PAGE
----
When you link the HDL simulator with a Simulink® application, the simulator functions as the server. As the following diagram shows, the HDL Cosimulation blocks inside the Simulink model accept signals from the HDL module under simulation in the HDL simulator via the output ports on the Ports panes and return data via the input ports on the Ports panes.
Although you can bind the output ports of an HDL Cosimulation block to any signal in an HDL model hierarchy, you must use some caution when connecting signals to input ports. You want to verify that the signal you are binding to does not have other drivers. If it does, use resolved logic types; otherwise you may get unpredictable results.
If you need to use a signal that has multiple drivers and it
is resolved (for example, it is of VHDL® type
, Simulink applies the resolution function at each time step
defined by the signal's Simulink sample rate. Depending on the
other drivers, the Simulink value may or may not get applied.
Furthermore, Simulink has no control over signal changes that
occur between its sample times.
Note: Verify that signals used in cosimulation have read/write access. You can check read/write access through the HDL simulator—see HDL simulator documentation for details.
This rule applies to all signals on the Ports, Clocks, and Simulation panes and to signals added to the model in any other manner.
HDL Verifier™ software supports the use of multirate signals, signals that are sampled or updated at different rates, in a single HDL Cosimulation block. An HDL Cosimulation block exchanges data for each signal at the Simulink sample rate for that signal. For input signals, an HDL Cosimulation block accepts and honors all signal rates.
The HDL Cosimulation block also lets you specify an independent sample time for each output port. You must explicitly set the sample time for each output port, or accept the default. Using this setting lets you control the rate at which Simulink updates an output port by reading the corresponding signal from the HDL simulator.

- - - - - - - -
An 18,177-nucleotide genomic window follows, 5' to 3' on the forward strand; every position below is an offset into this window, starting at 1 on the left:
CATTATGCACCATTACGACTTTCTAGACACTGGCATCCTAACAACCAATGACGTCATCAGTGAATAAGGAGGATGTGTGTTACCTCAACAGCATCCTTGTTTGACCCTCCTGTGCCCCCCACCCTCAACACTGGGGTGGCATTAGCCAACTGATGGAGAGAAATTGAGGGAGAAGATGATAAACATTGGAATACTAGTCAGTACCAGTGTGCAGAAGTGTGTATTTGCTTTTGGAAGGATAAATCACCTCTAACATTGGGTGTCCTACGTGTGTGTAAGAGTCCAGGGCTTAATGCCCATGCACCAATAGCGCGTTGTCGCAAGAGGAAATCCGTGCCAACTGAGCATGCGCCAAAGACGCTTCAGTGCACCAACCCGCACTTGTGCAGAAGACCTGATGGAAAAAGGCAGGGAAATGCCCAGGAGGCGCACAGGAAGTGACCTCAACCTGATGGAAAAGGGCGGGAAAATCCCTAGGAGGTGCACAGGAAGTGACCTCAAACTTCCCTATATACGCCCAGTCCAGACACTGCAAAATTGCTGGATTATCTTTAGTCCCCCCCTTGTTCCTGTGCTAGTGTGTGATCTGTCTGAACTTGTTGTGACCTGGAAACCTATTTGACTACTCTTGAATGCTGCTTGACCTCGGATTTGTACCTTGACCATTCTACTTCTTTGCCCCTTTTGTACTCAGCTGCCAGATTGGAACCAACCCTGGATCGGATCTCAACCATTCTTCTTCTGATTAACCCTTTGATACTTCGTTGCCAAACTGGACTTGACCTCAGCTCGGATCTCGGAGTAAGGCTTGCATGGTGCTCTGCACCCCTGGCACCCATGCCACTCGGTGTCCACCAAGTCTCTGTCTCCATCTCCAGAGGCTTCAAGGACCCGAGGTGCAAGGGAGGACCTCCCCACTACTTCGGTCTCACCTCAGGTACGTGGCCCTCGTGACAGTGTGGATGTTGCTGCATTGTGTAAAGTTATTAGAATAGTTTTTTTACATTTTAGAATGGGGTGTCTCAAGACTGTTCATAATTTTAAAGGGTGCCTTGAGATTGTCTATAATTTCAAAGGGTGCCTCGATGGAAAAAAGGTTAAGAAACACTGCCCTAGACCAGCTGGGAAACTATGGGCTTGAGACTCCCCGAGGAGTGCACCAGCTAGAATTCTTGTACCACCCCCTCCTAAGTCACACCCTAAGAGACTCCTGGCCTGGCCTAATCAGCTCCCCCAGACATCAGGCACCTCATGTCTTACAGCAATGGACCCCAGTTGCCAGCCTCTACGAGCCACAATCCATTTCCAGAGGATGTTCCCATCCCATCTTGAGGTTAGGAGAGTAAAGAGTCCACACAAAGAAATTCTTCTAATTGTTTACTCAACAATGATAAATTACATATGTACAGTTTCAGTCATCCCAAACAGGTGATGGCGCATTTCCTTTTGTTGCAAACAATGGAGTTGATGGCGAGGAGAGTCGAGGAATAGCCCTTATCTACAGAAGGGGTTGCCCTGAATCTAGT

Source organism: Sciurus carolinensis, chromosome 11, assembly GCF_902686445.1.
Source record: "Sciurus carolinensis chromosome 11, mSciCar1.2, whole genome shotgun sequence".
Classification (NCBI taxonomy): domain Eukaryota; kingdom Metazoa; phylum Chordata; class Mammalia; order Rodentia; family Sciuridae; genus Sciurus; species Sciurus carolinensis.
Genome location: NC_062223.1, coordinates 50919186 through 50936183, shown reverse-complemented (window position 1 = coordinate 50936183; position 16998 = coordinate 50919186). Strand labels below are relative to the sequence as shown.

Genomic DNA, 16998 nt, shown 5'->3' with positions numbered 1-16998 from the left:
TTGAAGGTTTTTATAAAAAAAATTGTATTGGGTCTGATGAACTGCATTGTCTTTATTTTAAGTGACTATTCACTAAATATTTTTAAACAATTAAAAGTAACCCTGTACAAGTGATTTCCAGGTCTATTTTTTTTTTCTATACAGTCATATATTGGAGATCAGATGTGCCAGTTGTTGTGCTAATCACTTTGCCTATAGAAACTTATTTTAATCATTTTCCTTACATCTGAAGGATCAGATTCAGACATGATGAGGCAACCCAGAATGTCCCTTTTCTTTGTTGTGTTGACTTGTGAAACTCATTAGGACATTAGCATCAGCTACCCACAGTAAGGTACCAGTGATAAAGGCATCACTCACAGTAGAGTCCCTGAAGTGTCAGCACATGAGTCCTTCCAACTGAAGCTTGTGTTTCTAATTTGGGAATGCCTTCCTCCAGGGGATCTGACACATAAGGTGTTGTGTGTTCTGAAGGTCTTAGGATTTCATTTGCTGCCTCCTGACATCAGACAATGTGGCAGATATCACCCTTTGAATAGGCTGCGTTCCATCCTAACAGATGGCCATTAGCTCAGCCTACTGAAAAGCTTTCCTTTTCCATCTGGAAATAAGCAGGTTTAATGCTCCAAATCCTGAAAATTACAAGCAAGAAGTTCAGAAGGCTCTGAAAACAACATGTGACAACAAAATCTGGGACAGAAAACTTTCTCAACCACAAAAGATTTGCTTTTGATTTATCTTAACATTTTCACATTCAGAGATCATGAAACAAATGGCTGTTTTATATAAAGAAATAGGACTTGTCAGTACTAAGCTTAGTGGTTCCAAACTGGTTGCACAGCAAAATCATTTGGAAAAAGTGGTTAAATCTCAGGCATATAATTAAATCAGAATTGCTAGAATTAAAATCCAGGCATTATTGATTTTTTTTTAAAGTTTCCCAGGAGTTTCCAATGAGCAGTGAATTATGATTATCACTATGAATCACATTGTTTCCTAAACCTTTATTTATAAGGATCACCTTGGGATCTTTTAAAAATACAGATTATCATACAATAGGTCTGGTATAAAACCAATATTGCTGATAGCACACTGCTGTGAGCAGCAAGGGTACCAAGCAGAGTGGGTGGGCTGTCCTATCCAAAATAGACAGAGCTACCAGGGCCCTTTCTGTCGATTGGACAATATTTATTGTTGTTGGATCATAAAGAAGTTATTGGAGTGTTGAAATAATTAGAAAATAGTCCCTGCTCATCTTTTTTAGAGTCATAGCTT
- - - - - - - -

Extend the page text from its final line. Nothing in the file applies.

Use the Simulink Zero-Order Hold block to apply a zero-order hold (ZOH) on continuous signals that are driven into an HDL Cosimulation block.
The HDL Verifier HDL Cosimulation Block links hardware components that are concurrently simulating in the HDL simulator to the rest of a Simulink model.
You can link Simulink and the HDL simulator in two possible ways:
As a single HDL Cosimulation block fitted into the framework of a larger system-oriented Simulink model.
As a Simulink model made up of a collection of HDL Cosimulation blocks, each representing a specific hardware component.
The block mask contains panels for entering port and signal information, setting communication modes, adding clocks (Incisive® and ModelSim® only), specifying pre- and post-simulation Tcl commands (Incisive and ModelSim only), and defining the timing relationship.
After you code one of your model's components in VHDL or Verilog® and simulate it in the HDL simulator environment, you integrate the HDL representation into your Simulink model as an HDL Cosimulation block. There is one block for each supported HDL simulator. These blocks are located in the Simulink Library, within the HDL Verifier block library. As an example, the block for use with Mentor Graphics® ModelSim is shown in the next figure.
You configure an HDL Cosimulation block by specifying values for parameters in a block parameters dialog box. The HDL Cosimulation block parameters dialog box consists of tabbed panes that specify the following information:
Ports Pane: Block input and output ports that correspond to signals, including internal signals, of your HDL design, and an output sample time.
Connection Pane: Type of communication and related settings to be used for exchanging data between simulators.
Timescales Pane: The timing relationship between Simulink software and the HDL simulator.
Clocks Pane (Incisive and ModelSim only): Optional rising-edge and falling-edge clocks to apply to your model.
Simulation Pane (Incisive and ModelSim only): Tcl commands to run before and after a simulation.